This is written by Steve Chaney, PhD, retired professor from the University of North Carolina a cancer
researcher. He has over 80 published articles in peer-reviewed journals. He shares these guidelines to try
and help clear up the confusion about what is real and true for the average consumer - you and me.
everyone seems to claim that their nutrition products are backed by substantial clinical research. Here are some guidelines
for evaluating these claims and deciding which company is the best.
1) Look for
intervention clinical studies (those involving giving the supplement to real people). Studies in test tubes, cell culture
dishes, and in animals don't always predict what will happen in people.
Epidemiologic or population studies
(those that compare what different population groups eat, for example) are good for proposing hypotheses, but until they are
tested in a clinical trial, they are not considered as proof of effectiveness.
As for the clinical studies,
if the study is measuring the delivery of a nutrient to the bloodstream, it does not need to be double blind or placebo-controlled.
On the other hand, if the study is measuring a health outcome (for example, lower cholesterol or decreased pain) it
should be both placebo controlled and double blind.
2) Look for studies that have been published in peer-reviewed
If a company tells "that their scientists have shown ...", you have no way of evaluating
the quality of their data unless it has been peer-reviewed and published in a credible journal.
You also need to
know that there are advertising journals as well as credible scientific journals. An advertising journal will accept
any article for a price and there is no peer review to evaluate the quality of the data. If in doubt as to whether a
journal is credible, check it out on PubMed, the National Library of Medicine web site.
http://www.ncbi.nlm.nih.gov/entrez/query.fcgi?db=PubMedFinally, the same is true for studies reported in the newspaper, in magazines, and in books, even
in those written by popular authors. Many of those articles can best be characterized as "nutrition fiction"
and have not been peer-reviewed by scientists in the field.
3) The studies should be done with the company's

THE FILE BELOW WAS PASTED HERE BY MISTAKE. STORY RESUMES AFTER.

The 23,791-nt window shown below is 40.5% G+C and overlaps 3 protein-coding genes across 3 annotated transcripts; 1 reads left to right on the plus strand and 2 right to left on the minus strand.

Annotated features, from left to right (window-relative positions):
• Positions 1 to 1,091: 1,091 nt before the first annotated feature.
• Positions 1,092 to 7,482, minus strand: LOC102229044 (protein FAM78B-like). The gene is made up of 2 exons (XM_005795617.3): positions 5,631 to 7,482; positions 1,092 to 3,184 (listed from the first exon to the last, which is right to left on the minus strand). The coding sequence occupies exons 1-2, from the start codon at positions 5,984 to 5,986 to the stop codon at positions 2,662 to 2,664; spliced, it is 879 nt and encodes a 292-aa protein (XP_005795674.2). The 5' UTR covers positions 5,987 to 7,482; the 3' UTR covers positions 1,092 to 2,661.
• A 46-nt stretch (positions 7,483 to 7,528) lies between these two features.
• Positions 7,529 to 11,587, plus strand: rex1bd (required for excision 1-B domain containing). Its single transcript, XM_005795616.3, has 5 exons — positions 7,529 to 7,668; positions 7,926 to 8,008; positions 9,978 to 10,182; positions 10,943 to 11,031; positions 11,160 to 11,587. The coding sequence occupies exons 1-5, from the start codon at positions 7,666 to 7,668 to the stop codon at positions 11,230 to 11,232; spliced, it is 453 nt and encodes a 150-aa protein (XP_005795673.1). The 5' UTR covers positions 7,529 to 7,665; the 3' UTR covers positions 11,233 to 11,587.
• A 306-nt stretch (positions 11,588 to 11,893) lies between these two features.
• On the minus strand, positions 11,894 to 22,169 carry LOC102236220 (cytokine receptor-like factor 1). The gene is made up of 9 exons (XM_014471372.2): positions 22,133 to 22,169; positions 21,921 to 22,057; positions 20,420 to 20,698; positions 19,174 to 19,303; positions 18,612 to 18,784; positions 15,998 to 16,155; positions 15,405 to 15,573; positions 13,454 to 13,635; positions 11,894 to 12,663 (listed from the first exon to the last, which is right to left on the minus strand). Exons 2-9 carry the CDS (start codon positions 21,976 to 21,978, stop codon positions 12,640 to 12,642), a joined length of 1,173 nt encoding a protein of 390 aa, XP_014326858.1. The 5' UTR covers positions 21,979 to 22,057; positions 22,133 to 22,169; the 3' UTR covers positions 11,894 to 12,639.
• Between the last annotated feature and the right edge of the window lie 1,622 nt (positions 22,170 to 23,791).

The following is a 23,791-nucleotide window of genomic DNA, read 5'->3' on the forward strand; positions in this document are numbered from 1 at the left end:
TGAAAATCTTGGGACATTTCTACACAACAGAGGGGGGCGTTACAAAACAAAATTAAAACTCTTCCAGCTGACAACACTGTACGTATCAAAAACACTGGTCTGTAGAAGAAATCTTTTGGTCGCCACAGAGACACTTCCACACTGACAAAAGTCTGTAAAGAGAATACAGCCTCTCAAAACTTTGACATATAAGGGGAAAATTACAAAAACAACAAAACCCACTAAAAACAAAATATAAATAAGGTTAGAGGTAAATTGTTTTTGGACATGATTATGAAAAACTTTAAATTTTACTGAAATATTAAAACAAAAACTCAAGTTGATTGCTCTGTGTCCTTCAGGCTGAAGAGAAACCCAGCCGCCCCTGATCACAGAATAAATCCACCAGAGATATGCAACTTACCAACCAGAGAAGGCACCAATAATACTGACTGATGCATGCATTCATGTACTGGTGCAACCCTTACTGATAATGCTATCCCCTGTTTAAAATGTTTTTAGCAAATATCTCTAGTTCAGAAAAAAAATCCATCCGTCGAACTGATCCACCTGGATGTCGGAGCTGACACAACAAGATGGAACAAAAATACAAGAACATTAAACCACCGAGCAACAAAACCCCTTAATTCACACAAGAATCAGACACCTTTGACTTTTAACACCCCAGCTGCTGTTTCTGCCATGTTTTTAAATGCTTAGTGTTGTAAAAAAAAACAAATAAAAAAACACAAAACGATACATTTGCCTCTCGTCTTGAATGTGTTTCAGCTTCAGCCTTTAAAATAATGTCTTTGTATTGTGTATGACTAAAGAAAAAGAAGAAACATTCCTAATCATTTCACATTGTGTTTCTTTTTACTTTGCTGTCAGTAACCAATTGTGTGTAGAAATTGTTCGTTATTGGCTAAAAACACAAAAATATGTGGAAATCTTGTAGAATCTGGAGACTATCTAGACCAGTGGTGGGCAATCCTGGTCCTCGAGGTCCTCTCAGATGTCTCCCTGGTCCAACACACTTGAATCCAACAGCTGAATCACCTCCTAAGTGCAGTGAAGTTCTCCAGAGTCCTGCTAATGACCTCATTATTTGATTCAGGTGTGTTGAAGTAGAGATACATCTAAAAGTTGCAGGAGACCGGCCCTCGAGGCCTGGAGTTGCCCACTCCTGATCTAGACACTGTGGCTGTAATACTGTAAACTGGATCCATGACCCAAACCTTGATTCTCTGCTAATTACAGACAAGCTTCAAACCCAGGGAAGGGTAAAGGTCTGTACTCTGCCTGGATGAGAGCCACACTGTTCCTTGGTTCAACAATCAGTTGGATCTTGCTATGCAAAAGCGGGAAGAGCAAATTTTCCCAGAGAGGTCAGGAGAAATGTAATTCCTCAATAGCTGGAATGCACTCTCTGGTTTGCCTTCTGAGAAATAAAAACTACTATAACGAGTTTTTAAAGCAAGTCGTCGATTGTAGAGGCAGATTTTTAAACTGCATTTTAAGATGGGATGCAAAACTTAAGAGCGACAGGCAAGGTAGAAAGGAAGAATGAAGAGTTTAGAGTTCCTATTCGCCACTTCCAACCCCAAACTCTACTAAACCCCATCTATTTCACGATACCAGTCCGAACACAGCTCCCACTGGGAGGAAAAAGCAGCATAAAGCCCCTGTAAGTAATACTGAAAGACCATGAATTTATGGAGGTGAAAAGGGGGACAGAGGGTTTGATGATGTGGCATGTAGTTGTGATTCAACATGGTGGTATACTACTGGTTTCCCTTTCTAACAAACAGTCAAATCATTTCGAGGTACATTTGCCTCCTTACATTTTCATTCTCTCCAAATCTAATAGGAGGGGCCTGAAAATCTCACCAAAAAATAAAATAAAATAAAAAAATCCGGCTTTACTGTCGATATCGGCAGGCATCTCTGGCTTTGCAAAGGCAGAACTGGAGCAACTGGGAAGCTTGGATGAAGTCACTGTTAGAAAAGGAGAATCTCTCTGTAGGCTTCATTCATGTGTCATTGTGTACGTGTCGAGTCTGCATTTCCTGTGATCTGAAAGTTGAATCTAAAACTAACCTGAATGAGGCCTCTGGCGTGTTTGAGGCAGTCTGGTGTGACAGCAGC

actual product in the population group it is designed for. Many companies will say that their product contains ingredient
"X" that "has been shown to". In fact, that doesn't guarantee that the original studies were
valid or that the ingredient will have that effect in their product.
Companies will also quote studies that were done on other company's products.
Because Shaklee does
more studies than anyone else, many nutrition companies quote Shaklee clinical studies in support of their products.
Of course, their products were formulated differently than Shaklee's and they don't have the quality controls,
so there is no guarantee that their product will perform as well as Shaklee's product.
4) Look for a
large number of clinical studies on a variety of different products.
Some companies have only one or two credible
products and all of their clinical studies are focused on that product. They'd like you to think their other products
are just as good, but in fact many are not backed by any credible research.
5) Make sure that they are not
being selective in the studies they tell you about.
For example, one major manufacturer of garlic touts two clinical
studies which show that their product lowers cholesterol, but neglects to tell you about two other studies which showed that
their product had no effect on cholesterol levels.
If they tell you that such studies are impractical, too expensive,
or nnecessary, don't believe them. Shaklee has shown that if a company is committed to making the best products
possible, such studies are essential.
Shaklee, America's #1 Natural Health Company, has
conducted over 80 clinical studies on a wide variety of their products. Those studies are all published in peer-reviewed
Steve Chaney, Ph.D.